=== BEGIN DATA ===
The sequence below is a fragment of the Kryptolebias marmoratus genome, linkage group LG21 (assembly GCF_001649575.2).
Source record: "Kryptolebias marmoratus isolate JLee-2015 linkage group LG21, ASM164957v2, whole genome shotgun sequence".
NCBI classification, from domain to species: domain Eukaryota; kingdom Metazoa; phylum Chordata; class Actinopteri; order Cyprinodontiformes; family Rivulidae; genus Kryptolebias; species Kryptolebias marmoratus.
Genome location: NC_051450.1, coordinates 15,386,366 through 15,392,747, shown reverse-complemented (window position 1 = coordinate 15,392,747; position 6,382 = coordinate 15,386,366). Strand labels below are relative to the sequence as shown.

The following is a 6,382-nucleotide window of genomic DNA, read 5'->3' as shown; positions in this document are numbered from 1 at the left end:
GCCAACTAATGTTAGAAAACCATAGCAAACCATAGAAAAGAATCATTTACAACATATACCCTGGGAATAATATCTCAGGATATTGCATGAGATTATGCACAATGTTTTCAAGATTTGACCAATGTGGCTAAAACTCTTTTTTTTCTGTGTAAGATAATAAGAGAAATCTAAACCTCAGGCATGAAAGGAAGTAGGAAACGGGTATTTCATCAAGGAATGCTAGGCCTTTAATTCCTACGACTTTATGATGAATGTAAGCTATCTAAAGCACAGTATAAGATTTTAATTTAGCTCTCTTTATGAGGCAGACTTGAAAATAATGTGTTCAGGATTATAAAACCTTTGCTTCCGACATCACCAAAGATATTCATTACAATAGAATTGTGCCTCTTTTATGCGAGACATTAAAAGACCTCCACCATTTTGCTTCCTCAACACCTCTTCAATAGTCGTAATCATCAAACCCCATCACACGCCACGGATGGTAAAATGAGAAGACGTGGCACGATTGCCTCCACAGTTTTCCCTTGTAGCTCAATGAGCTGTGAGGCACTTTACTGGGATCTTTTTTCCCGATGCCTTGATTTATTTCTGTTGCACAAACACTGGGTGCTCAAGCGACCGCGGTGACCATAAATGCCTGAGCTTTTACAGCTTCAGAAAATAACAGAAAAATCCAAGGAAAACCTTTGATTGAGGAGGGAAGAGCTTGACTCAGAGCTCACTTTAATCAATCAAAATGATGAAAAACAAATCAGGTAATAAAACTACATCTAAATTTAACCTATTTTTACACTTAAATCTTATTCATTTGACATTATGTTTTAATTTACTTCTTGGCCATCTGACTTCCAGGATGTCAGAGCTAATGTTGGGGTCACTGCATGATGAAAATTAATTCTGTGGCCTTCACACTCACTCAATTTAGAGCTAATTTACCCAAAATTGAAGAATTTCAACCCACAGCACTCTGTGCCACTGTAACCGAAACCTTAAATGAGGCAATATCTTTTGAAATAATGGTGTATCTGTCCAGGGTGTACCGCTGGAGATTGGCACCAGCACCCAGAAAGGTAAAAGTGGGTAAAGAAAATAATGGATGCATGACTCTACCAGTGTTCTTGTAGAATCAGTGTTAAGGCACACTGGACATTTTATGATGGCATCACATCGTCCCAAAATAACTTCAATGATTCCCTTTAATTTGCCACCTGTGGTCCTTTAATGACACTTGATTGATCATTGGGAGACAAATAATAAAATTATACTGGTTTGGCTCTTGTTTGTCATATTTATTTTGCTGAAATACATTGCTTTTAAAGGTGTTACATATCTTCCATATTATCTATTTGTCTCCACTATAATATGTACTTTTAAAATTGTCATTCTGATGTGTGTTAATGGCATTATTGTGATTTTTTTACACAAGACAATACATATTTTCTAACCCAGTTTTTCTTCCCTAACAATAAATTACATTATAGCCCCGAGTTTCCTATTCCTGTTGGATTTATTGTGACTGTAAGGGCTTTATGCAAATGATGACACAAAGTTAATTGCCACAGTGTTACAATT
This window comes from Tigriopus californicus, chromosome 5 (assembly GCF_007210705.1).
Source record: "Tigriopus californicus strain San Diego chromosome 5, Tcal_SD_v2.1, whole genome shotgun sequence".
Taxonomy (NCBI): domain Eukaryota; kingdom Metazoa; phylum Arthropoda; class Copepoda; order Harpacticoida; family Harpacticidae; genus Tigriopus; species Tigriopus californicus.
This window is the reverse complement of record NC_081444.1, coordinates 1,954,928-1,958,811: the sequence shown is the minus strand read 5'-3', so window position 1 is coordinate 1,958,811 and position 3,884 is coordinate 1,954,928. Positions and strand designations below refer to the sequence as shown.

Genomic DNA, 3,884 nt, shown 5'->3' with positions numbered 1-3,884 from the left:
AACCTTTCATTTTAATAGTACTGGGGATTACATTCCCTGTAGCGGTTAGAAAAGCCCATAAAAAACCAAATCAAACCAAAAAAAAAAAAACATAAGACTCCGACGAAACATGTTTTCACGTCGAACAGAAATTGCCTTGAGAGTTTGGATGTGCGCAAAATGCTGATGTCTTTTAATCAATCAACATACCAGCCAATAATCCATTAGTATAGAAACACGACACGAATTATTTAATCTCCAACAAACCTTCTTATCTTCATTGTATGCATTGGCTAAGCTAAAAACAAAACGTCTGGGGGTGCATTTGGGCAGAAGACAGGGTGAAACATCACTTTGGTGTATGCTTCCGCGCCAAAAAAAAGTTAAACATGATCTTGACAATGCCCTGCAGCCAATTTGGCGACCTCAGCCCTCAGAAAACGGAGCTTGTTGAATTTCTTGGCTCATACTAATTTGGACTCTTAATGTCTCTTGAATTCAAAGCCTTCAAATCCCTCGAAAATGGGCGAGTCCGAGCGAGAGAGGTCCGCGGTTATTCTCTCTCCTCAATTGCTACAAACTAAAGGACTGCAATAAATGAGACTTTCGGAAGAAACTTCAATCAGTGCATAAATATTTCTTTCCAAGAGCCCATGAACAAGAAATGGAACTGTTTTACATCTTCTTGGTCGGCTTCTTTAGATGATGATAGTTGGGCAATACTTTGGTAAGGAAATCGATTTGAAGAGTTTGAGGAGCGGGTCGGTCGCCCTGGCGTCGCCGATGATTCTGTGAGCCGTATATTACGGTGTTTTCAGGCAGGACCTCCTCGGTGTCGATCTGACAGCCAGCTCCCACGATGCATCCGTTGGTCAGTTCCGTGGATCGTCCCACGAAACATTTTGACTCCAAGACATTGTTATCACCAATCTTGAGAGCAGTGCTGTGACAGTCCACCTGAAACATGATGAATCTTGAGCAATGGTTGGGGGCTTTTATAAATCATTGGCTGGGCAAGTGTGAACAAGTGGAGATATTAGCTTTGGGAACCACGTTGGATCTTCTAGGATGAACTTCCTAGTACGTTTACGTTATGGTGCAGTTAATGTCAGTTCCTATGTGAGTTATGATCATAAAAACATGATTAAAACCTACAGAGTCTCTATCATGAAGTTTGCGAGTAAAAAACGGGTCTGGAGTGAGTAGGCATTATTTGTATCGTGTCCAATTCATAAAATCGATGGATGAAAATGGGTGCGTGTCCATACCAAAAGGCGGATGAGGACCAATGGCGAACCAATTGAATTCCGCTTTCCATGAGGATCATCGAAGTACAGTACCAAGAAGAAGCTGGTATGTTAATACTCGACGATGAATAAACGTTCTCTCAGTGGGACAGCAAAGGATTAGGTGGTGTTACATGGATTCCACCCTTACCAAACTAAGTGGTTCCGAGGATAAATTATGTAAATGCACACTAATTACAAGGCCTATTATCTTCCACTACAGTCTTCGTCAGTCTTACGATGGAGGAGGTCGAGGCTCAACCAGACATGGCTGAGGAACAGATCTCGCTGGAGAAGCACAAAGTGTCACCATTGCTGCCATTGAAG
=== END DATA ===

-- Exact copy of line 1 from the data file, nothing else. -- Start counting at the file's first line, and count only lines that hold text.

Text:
The sequence below is a fragment of the Kryptolebias marmoratus genome, linkage group LG21 (assembly GCF_001649575.2).